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Fuelled Power: Oil, Financiers and Central Bank Policy in Nigeria

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While the literature on business power and global finance has illuminated the ways in which financial institutions limit the policy autonomy of states in developing countries, we know much less about the circumstances under which the power of financiers is undermined. In this article, I advance explanations of these circumstances by arguing that state access to natural resource revenues reduces the power of financial institutions and enhances the capacity of the state to pursue central bank policies which violate the interests of major financiers. I employ a case study of central bank policy in Nigeria to probe this argument and find evidence that supports the claim that whenever the Nigerian government's access to resource revenues increased, the state's capacity to diverge from financiers’ preferred central bank policies and to advance its own preferences increased as well. The analysis provides the basis for broader propositions about the policy space of developing countries vis-à-vis financial institutions and the variability of structural power.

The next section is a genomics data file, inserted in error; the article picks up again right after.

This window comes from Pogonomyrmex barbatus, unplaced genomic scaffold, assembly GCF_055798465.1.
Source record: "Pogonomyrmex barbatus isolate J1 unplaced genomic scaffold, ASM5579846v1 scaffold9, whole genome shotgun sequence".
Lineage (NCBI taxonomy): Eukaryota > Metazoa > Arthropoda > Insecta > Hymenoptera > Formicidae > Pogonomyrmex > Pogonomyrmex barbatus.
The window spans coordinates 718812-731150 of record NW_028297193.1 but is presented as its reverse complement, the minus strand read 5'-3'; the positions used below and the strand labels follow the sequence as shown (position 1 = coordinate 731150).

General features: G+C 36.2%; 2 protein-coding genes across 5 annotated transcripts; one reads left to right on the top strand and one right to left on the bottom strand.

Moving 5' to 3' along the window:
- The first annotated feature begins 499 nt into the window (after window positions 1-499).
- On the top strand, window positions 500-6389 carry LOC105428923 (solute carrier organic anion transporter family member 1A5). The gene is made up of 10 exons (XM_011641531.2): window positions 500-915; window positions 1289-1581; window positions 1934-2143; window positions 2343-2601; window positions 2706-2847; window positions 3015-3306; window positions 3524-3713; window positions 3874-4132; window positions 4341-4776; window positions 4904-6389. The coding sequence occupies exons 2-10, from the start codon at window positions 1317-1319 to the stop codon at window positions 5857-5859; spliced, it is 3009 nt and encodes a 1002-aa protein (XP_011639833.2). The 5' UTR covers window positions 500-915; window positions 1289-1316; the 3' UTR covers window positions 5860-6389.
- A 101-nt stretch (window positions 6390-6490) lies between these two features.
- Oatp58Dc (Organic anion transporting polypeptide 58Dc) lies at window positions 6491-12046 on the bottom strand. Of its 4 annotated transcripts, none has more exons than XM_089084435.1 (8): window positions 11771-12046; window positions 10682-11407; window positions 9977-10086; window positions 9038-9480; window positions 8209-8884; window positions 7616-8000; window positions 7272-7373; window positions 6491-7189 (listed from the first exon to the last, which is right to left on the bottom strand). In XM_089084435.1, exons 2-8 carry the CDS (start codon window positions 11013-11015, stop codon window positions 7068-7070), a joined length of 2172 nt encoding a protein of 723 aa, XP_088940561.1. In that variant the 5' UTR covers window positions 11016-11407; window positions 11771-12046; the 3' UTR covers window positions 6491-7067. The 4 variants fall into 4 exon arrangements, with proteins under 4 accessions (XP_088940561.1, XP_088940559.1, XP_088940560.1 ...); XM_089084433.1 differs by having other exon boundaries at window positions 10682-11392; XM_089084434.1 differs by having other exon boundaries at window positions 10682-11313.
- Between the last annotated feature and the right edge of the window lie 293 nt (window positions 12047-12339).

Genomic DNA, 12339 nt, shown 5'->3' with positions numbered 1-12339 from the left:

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Keywords: IMF; Structural power; finance; natural resource dependence; sub-Saharan Africa

Document Type: Research Article

Affiliations: London School of Economics and Political Science, London, UK

Publication date: September 3, 2019

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